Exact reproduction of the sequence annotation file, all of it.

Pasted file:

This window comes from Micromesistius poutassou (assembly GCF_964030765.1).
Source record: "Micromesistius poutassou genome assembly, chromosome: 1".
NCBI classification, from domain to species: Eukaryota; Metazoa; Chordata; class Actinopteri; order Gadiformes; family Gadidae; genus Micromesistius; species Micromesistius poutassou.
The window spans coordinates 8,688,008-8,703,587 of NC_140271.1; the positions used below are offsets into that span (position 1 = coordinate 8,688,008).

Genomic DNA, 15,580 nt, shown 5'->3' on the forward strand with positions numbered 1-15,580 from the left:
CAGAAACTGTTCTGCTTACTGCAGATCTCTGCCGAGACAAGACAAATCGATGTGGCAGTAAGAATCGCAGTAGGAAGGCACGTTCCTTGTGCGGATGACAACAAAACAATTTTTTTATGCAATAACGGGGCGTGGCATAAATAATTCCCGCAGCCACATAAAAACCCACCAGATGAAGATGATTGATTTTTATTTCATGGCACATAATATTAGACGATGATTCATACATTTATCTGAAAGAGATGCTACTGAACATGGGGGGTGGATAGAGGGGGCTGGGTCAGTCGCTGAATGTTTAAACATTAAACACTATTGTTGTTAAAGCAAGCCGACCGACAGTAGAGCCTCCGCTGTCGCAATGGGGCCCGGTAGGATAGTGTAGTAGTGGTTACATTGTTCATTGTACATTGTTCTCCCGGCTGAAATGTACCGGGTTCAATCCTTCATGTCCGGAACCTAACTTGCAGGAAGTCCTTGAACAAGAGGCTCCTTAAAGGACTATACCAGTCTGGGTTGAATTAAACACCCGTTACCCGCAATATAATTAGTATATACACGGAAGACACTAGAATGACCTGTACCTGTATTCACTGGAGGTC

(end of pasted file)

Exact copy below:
This window comes from Micromesistius poutassou (assembly GCF_964030765.1).
Source record: "Micromesistius poutassou genome assembly, chromosome: 1".
NCBI classification, from domain to species: Eukaryota; Metazoa; Chordata; class Actinopteri; order Gadiformes; family Gadidae; genus Micromesistius; species Micromesistius poutassou.
The window spans coordinates 8,688,008-8,703,587 of NC_140271.1; the positions used below are offsets into that span (position 1 = coordinate 8,688,008).

Genomic DNA, 15,580 nt, shown 5'->3' on the forward strand with positions numbered 1-15,580 from the left:
CAGAAACTGTTCTGCTTACTGCAGATCTCTGCCGAGACAAGACAAATCGATGTGGCAGTAAGAATCGCAGTAGGAAGGCACGTTCCTTGTGCGGATGACAACAAAACAATTTTTTTATGCAATAACGGGGCGTGGCATAAATAATTCCCGCAGCCACATAAAAACCCACCAGATGAAGATGATTGATTTTTATTTCATGGCACATAATATTAGACGATGATTCATACATTTATCTGAAAGAGATGCTACTGAACATGGGGGGTGGATAGAGGGGGCTGGGTCAGTCGCTGAATGTTTAAACATTAAACACTATTGTTGTTAAAGCAAGCCGACCGACAGTAGAGCCTCCGCTGTCGCAATGGGGCCCGGTAGGATAGTGTAGTAGTGGTTACATTGTTCATTGTACATTGTTCTCCCGGCTGAAATGTACCGGGTTCAATCCTTCATGTCCGGAACCTAACTTGCAGGAAGTCCTTGAACAAGAGGCTCCTTAAAGGACTATACCAGTCTGGGTTGAATTAAACACCCGTTACCCGCAATATAATTAGTATATACACGGAAGACACTAGAATGACCTGTACCTGTATTCACTGGAGGTC